An evaluation of this one-year pilot evidenced wide-ranging benefits, from a strengthened economic tissue to reduced needs for health interventions. But it also glimpsed at an emerging shift in people’s views on interacting with their public institutions and on their community as a group sharing common interests. Surveys and interviews emphasised an improved perception of local government, greater trust in other community members, a boost in pride and ownership over public spaces, and an increased likeliness to put one’s ideas for the community into action.
The experimentation will now go on at a much larger scale in another London borough: this is the exciting Participatory City project.
A radical answer to low participation
Buurtbeheer — Rabot-Blaisantvest, Ghent (BE)
The dynamic in Ghent can be dated back to 2007, when council workers were trying to involve dwellers of the Rabot-Blaisantvest neighbourhood in a series of consultations on an upcoming real estate development. Despite the significance of this development for the future dynamic of the area, participation in the meetings had remained scarce and represented only thin layers of the socio-economic and demographic diversity of Rabot-Blaisantvest. But city workers had another resource at their disposal, yielded by a permanent outreach to the residents: a fine picture of what would be the population’s key needs. It made no doubt allowing people to garden close to their homes (mostly without private yard) was in strong demand. The team seized the opportunity offered by a large, empty site along the new development and took a radical but simple approach: asking as many passers-by as possible within this 1km2 area if a communal garden was indeed their priority, and what shape it could take. This gave the Council team evidence of a high adhesion to the project, which they went on to leverage to convince political authorities to grant a 10-year right of use to inhabitants. The way was cleared for people to come and grow their harvest on “De Site”.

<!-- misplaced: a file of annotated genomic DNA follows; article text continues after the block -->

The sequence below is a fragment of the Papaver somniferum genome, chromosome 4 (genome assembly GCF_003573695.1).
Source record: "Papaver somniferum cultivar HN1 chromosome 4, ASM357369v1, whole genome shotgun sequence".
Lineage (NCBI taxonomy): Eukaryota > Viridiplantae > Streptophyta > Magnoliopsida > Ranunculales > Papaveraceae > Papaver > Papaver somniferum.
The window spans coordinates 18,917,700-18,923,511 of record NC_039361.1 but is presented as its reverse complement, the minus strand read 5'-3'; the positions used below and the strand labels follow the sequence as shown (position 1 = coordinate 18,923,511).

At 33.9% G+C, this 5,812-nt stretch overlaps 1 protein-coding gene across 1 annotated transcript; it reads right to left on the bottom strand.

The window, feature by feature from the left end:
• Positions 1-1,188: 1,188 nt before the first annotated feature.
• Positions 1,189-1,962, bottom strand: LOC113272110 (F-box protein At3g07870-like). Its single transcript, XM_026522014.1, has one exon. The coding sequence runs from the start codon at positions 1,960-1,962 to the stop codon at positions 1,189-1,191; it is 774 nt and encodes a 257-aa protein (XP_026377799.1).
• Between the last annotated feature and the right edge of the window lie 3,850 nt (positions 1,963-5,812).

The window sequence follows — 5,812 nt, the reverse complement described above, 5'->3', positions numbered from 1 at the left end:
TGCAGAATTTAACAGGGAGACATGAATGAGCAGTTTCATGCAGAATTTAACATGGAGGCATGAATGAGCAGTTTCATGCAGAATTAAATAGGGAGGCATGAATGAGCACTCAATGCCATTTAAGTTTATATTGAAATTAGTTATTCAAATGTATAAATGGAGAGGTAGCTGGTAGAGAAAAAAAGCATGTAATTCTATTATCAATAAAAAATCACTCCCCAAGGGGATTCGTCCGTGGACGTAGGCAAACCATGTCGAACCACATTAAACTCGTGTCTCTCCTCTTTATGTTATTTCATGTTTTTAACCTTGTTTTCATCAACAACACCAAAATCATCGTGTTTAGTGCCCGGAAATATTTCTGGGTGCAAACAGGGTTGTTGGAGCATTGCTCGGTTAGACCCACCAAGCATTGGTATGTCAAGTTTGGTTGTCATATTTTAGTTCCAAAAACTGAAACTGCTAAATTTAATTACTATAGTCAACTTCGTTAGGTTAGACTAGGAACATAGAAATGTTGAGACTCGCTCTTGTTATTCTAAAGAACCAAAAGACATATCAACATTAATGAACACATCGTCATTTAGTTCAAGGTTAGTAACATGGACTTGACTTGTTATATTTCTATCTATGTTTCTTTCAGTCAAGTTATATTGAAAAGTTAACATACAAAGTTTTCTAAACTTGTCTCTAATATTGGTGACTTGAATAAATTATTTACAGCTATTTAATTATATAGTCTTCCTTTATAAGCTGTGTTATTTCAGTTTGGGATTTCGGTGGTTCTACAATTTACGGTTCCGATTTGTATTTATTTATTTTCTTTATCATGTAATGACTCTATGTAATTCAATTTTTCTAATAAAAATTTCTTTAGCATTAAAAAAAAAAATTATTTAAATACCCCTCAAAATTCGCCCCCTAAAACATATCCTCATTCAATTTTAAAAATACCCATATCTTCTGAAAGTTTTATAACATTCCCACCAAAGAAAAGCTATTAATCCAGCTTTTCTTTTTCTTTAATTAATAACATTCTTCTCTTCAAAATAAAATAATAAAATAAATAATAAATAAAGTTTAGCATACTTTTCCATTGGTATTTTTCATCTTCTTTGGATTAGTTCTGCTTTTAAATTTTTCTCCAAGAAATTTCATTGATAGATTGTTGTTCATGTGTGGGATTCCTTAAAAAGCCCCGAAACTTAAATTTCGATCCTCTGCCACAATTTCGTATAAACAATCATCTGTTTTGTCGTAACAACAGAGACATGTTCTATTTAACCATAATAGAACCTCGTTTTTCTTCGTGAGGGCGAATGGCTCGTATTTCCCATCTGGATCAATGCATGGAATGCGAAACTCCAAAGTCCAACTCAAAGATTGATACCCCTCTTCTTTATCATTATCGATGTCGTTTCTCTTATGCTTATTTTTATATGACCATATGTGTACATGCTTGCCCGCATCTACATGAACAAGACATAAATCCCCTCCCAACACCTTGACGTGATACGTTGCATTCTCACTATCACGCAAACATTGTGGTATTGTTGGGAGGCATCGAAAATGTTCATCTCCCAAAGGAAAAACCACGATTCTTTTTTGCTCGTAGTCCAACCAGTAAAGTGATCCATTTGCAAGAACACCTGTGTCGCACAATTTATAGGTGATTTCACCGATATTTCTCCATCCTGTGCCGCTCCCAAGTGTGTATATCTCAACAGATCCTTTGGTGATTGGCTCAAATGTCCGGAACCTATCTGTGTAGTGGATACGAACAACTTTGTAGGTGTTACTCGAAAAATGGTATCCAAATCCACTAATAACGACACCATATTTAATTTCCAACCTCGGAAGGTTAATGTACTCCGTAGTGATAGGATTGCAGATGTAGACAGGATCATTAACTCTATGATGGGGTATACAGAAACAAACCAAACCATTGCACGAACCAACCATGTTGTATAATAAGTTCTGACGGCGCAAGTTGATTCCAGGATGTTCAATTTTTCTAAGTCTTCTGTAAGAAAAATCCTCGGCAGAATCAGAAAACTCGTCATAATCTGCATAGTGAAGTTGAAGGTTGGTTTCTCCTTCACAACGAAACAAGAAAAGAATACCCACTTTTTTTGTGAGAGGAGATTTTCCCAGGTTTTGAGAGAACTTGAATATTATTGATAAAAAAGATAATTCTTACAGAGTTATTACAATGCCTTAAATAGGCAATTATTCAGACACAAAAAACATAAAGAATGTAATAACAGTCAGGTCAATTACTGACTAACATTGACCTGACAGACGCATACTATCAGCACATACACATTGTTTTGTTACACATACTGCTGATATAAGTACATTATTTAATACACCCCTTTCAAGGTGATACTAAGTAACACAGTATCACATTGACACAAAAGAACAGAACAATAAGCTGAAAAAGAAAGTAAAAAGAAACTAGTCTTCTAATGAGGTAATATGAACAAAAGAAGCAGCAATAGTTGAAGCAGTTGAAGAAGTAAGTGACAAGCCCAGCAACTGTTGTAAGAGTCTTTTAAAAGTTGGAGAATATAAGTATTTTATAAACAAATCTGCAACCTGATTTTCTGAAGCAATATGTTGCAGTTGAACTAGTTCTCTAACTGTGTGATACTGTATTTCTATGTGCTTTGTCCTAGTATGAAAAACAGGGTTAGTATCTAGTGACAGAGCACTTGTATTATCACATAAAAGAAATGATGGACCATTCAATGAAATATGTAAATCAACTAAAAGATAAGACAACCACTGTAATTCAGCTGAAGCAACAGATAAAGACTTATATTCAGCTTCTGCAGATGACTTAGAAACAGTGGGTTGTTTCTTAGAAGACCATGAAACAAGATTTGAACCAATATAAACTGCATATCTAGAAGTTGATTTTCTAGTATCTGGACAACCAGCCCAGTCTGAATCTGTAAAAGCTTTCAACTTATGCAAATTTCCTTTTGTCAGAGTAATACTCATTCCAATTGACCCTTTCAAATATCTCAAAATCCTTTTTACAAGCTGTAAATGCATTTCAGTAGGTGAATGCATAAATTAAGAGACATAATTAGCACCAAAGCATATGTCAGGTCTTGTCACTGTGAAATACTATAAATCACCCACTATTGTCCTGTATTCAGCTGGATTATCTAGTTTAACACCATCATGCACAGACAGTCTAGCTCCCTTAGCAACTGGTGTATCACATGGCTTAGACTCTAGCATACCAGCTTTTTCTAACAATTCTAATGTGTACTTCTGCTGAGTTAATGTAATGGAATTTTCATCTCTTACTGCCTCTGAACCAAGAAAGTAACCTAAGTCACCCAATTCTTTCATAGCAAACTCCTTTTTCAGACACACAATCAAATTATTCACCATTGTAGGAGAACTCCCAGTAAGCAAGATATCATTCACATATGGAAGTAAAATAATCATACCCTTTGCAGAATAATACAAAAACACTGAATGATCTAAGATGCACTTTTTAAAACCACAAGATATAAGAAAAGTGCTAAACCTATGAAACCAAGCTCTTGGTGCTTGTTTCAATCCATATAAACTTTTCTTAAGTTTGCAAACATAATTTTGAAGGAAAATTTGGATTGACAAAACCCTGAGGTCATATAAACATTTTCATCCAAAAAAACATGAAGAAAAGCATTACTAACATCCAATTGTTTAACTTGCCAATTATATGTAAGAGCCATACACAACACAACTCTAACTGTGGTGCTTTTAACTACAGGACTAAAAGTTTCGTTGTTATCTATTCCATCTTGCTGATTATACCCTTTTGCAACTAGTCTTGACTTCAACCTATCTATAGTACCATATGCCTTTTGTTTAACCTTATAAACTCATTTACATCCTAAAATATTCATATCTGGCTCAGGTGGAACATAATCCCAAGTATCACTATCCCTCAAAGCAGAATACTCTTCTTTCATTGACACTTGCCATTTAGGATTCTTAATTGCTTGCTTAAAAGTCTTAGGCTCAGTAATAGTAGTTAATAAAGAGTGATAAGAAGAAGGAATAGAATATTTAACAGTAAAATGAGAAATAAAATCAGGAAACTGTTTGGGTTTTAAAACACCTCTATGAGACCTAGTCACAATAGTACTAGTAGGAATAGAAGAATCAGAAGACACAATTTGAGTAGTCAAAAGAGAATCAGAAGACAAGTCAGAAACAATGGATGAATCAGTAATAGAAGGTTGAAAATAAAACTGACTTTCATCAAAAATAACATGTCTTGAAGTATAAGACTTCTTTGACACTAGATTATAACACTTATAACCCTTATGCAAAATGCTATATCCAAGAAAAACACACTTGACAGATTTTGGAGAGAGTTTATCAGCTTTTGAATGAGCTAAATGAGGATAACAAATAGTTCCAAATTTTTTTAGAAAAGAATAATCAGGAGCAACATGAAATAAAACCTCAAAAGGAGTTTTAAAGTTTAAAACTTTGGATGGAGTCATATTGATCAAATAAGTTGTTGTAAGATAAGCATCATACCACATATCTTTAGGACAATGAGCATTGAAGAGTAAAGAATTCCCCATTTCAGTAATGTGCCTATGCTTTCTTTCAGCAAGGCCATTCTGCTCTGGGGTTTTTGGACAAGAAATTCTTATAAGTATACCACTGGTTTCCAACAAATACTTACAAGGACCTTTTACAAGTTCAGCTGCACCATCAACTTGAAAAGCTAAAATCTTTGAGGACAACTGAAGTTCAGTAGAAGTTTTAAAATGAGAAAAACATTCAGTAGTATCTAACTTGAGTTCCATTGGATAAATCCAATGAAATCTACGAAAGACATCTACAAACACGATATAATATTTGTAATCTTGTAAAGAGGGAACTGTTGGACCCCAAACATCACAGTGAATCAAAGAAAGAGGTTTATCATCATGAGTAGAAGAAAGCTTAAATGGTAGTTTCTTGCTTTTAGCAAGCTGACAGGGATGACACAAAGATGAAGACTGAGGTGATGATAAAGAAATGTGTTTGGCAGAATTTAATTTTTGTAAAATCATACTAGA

This success fostered the local drive for self-expression, and when in 2012 the Council announced it would reassign a grassy strip of public land located at the core of a residential block, numerous and diverse inhabitants supported by associative groups expressed clearly a direction for their neighbourhood. The Council had foreseen a new parking space, but the popular tide was in favour of greener solutions. This standoff drew authorities to withdraw from their initial intent. Instead, they availed seed-funding to the dwellers who could then proceed to invest their time and efforts in transforming the place into a small park surrounded by gardening patches –”Het Boerenhof”.